Buying or selling a home in Florida is nearly always accompanied with signing a contract. While these documents provide legal protection for both the buyer and seller, many people are unaware of the items to look for to guarantee that protection.
For example, Bankrate.com reports that confusing or unclear language can lead to losing a sale, as was the case when a couple in Florida offered $620,000 for a home contingent upon the language that the property could not appraise for less than that amount. The seller secured an appraisal above that number, and the buyers got an appraisal for much less. When the buyers canceled the sale, the seller took the couple to court, claiming breach of contract. A state court of appeals ruled that the buyers were within their rights, as the contract language inferred that no appraisal could come in below the sale price.
Experts advise that a real estate contract should include clarity in a number of sections, including the following:
- The inspection: There should be a contingency to protect the buyer in the event that the inspection turns up unsatisfactory results.
- Financing: Sellers should be aware that sections related to financing could indicate that a buyer can keep his or her earnest money if a loan falls through.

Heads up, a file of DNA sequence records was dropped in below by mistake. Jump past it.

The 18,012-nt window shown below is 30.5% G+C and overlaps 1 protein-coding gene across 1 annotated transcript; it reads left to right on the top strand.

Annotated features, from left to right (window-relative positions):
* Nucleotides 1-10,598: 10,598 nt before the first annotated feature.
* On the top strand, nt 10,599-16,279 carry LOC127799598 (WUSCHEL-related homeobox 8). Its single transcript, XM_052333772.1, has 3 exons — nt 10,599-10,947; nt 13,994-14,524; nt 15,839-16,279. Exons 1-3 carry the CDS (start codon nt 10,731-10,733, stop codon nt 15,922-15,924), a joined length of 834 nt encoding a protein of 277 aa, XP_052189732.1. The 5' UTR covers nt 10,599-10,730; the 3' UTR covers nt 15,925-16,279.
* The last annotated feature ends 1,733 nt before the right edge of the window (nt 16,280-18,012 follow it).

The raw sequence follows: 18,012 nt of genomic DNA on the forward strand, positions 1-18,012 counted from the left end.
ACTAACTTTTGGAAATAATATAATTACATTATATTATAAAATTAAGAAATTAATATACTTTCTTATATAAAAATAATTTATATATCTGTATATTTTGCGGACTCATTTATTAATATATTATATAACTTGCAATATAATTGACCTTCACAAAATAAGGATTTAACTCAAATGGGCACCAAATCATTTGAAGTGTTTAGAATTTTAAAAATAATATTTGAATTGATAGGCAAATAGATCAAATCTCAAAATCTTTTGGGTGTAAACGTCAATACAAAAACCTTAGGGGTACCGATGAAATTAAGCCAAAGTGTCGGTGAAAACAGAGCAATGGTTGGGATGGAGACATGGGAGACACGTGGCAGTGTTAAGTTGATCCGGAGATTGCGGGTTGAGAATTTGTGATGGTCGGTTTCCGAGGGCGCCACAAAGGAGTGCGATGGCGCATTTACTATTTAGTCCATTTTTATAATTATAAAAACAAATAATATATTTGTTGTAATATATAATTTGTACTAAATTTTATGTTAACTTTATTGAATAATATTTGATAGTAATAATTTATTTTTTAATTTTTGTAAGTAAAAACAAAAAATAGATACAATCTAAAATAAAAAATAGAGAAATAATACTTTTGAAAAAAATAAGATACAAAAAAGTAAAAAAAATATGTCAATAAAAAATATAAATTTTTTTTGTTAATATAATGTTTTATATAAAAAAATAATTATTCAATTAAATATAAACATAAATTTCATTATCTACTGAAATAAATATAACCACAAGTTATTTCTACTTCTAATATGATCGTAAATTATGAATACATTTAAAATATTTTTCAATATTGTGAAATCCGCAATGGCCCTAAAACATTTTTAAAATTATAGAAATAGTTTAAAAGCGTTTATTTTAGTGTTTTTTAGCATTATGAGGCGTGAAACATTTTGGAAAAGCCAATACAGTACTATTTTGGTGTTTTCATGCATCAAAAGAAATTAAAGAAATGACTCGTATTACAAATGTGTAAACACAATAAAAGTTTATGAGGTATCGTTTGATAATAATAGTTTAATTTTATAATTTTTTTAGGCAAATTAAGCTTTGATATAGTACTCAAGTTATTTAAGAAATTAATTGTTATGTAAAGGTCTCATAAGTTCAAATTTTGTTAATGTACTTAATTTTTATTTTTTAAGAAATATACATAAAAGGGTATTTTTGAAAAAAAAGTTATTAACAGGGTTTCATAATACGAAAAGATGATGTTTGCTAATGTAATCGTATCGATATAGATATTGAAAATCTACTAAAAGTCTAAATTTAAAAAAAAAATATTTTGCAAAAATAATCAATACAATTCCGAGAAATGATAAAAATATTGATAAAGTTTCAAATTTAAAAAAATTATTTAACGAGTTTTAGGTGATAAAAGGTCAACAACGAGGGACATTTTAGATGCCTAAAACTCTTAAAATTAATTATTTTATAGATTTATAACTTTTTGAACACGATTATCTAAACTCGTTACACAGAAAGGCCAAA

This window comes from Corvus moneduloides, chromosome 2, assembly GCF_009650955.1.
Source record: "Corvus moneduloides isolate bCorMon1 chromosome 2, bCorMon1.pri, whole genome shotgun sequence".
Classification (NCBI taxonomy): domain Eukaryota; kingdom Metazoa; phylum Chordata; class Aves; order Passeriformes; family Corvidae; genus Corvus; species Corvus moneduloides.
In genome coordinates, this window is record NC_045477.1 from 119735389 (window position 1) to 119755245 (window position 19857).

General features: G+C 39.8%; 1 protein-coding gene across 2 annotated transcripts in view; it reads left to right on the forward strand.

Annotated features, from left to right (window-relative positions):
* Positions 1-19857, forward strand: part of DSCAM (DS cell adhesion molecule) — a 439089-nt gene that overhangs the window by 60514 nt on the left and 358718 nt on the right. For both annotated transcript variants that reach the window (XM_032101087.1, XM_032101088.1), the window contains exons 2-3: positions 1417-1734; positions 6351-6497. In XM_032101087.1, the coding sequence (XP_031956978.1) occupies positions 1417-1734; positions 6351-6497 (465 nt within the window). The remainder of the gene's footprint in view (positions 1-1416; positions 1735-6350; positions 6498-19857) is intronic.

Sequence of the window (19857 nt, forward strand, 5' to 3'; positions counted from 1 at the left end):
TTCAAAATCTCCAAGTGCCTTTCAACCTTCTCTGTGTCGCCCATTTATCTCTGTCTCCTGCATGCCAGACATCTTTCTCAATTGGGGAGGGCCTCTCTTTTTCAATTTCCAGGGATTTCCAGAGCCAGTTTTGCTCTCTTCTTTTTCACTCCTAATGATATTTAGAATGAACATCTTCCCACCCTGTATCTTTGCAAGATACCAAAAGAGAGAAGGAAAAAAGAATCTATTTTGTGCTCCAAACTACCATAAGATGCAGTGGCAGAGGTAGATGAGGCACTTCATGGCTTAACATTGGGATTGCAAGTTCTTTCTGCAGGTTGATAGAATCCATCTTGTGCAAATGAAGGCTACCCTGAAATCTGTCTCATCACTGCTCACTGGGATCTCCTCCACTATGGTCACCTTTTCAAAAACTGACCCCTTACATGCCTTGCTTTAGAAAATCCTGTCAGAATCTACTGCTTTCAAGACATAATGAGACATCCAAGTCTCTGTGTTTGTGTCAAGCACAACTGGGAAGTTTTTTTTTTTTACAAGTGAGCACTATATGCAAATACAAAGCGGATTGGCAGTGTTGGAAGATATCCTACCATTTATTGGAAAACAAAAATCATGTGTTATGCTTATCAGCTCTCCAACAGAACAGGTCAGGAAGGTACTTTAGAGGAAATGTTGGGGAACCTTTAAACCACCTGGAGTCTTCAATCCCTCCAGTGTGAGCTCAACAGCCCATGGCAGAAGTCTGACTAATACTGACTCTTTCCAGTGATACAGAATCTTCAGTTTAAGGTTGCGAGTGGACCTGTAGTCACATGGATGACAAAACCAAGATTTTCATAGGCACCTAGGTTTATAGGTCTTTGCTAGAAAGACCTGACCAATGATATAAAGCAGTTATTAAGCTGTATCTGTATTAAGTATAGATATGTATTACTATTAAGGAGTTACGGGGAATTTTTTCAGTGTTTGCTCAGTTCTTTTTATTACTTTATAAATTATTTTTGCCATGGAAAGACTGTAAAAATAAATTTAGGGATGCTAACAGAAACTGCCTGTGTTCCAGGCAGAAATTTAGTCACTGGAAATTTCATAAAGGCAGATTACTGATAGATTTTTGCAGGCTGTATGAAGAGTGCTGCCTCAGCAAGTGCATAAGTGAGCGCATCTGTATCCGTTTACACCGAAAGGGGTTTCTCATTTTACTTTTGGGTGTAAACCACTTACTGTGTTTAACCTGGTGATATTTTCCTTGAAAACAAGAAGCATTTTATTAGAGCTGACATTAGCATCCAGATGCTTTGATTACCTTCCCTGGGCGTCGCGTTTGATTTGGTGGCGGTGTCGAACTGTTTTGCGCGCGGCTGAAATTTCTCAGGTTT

- Closing costs: Who is responsible for paying the closing costs? This is usually negotiated during the sale.
- Selling an existing home: Many contracts are contingent upon a buyer selling an existing home.
- Warranty: Is there a home warranty in place to cover the cost of certain repairs?
Florida Realtors points out that buyers should especially pay attention to as-is home sale contracts. These include a section that dictates that if a buyer moves into a home before closing, then the buyer accepts the property in the condition it is in, no questions asked. Reading the fine print on any contract or having a professional explain the documents is advisable.